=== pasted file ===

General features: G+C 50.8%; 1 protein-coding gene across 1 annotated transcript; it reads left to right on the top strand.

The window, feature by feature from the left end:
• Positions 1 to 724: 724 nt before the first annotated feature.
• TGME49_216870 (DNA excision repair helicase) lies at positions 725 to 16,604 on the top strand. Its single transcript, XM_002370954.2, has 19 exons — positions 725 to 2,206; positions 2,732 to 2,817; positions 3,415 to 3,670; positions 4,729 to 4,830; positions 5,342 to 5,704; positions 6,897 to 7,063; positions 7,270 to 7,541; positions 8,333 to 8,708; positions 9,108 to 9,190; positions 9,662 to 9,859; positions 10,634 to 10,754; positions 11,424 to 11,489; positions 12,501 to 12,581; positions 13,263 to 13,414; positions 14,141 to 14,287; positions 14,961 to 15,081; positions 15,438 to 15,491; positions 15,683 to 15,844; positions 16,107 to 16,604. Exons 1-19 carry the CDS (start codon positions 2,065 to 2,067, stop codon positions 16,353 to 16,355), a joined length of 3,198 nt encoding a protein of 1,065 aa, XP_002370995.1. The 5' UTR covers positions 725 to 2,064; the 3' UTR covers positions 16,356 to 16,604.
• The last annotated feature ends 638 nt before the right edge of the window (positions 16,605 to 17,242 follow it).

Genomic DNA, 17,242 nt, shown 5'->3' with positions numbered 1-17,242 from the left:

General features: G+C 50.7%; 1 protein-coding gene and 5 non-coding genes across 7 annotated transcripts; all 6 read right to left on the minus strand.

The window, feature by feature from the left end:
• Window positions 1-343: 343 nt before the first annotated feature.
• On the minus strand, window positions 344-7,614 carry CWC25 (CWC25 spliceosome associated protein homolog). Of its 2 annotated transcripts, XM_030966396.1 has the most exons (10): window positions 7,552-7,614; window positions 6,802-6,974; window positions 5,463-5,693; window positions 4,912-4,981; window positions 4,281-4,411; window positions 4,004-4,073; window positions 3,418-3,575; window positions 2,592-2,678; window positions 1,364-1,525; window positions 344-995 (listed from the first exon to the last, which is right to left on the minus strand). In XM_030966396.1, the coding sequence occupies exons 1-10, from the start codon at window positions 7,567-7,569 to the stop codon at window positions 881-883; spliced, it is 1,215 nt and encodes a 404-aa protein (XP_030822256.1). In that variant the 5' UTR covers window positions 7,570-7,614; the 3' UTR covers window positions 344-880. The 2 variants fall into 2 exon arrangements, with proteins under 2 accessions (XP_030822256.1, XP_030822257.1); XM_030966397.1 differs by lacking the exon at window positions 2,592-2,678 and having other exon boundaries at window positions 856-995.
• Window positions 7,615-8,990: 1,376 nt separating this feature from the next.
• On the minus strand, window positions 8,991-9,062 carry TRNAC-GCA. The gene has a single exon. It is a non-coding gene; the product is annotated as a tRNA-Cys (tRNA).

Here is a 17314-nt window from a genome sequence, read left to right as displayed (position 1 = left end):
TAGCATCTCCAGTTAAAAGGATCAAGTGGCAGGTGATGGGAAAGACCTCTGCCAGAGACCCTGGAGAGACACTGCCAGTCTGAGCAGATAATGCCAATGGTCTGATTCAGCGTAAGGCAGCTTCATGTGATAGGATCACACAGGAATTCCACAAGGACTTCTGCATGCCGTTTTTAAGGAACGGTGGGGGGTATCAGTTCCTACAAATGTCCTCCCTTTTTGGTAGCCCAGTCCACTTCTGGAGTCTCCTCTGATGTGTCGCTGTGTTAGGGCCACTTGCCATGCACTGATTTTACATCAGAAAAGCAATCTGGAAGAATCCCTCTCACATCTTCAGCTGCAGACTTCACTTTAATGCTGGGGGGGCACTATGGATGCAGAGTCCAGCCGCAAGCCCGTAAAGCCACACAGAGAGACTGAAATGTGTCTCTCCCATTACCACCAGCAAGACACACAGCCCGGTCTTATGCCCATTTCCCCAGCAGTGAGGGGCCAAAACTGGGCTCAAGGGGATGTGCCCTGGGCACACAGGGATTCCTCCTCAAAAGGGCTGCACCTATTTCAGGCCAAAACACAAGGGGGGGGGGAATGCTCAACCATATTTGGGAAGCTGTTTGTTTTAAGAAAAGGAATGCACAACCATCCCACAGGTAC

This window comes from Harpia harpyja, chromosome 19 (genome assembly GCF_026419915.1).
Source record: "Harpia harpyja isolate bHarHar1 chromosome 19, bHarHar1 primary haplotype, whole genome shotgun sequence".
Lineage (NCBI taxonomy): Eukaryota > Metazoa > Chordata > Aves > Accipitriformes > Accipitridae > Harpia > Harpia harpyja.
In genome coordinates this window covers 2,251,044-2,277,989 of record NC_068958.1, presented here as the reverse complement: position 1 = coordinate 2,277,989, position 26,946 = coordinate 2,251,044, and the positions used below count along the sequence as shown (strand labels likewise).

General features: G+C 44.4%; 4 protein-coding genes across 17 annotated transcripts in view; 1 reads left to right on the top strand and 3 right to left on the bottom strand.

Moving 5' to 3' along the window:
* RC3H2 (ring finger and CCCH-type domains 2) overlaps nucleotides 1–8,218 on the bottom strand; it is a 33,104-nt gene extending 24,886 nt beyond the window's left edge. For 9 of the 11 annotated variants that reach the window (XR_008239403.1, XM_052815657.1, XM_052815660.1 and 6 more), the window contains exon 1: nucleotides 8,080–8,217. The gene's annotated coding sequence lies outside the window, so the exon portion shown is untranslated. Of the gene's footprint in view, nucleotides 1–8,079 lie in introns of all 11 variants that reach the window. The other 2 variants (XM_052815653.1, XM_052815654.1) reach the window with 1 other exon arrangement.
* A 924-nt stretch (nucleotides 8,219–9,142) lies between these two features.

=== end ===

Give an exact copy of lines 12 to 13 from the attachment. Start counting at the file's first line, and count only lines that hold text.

• On the minus strand, window positions 8,991-9,062 carry TRNAC-GCA. The gene has a single exon. It is a non-coding gene; the product is annotated as a tRNA-Cys (tRNA).

Here is a 17314-nt window from a genome sequence, read left to right as displayed (position 1 = left end):